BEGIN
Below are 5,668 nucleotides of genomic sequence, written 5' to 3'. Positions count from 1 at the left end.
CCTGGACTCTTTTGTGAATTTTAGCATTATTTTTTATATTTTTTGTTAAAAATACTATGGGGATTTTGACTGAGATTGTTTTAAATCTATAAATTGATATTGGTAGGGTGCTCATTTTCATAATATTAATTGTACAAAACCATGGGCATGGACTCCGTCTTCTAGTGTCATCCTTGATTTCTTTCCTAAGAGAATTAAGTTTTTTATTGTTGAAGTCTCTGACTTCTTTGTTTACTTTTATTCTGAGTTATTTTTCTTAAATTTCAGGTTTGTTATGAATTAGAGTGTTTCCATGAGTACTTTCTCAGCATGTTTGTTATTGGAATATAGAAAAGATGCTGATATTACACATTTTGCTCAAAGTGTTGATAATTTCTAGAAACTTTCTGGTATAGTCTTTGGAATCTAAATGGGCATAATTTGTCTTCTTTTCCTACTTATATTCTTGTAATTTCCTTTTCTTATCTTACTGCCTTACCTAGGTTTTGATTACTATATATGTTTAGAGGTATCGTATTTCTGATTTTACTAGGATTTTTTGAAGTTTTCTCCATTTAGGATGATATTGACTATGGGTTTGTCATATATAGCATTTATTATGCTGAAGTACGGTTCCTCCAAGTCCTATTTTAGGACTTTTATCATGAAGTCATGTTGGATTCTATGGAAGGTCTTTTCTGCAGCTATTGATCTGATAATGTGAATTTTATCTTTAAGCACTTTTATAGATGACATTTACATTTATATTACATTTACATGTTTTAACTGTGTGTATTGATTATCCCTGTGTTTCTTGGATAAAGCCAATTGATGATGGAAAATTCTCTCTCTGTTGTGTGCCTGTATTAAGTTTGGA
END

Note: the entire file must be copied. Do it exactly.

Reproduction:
Below are 5,668 nucleotides of genomic sequence, written 5' to 3'. Positions count from 1 at the left end.
CCTGGACTCTTTTGTGAATTTTAGCATTATTTTTTATATTTTTTGTTAAAAATACTATGGGGATTTTGACTGAGATTGTTTTAAATCTATAAATTGATATTGGTAGGGTGCTCATTTTCATAATATTAATTGTACAAAACCATGGGCATGGACTCCGTCTTCTAGTGTCATCCTTGATTTCTTTCCTAAGAGAATTAAGTTTTTTATTGTTGAAGTCTCTGACTTCTTTGTTTACTTTTATTCTGAGTTATTTTTCTTAAATTTCAGGTTTGTTATGAATTAGAGTGTTTCCATGAGTACTTTCTCAGCATGTTTGTTATTGGAATATAGAAAAGATGCTGATATTACACATTTTGCTCAAAGTGTTGATAATTTCTAGAAACTTTCTGGTATAGTCTTTGGAATCTAAATGGGCATAATTTGTCTTCTTTTCCTACTTATATTCTTGTAATTTCCTTTTCTTATCTTACTGCCTTACCTAGGTTTTGATTACTATATATGTTTAGAGGTATCGTATTTCTGATTTTACTAGGATTTTTTGAAGTTTTCTCCATTTAGGATGATATTGACTATGGGTTTGTCATATATAGCATTTATTATGCTGAAGTACGGTTCCTCCAAGTCCTATTTTAGGACTTTTATCATGAAGTCATGTTGGATTCTATGGAAGGTCTTTTCTGCAGCTATTGATCTGATAATGTGAATTTTATCTTTAAGCACTTTTATAGATGACATTTACATTTATATTACATTTACATGTTTTAACTGTGTGTATTGATTATCCCTGTGTTTCTTGGATAAAGCCAATTGATGATGGAAAATTCTCTCTCTGTTGTGTGCCTGTATTAAGTTTGGA